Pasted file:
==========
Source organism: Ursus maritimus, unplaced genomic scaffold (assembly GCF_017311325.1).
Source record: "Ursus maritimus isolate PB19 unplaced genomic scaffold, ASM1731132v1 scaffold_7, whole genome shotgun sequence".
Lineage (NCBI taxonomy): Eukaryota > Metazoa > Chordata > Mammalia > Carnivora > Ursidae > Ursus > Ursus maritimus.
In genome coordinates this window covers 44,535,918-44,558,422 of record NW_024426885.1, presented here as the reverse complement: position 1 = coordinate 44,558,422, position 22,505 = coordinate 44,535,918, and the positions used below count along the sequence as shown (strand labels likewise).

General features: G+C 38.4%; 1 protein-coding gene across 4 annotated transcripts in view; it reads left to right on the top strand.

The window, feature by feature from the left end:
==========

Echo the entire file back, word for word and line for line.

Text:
Source organism: Ursus maritimus, unplaced genomic scaffold (assembly GCF_017311325.1).
Source record: "Ursus maritimus isolate PB19 unplaced genomic scaffold, ASM1731132v1 scaffold_7, whole genome shotgun sequence".
Lineage (NCBI taxonomy): Eukaryota > Metazoa > Chordata > Mammalia > Carnivora > Ursidae > Ursus > Ursus maritimus.
In genome coordinates this window covers 44,535,918-44,558,422 of record NW_024426885.1, presented here as the reverse complement: position 1 = coordinate 44,558,422, position 22,505 = coordinate 44,535,918, and the positions used below count along the sequence as shown (strand labels likewise).

General features: G+C 38.4%; 1 protein-coding gene across 4 annotated transcripts in view; it reads left to right on the top strand.

The window, feature by feature from the left end: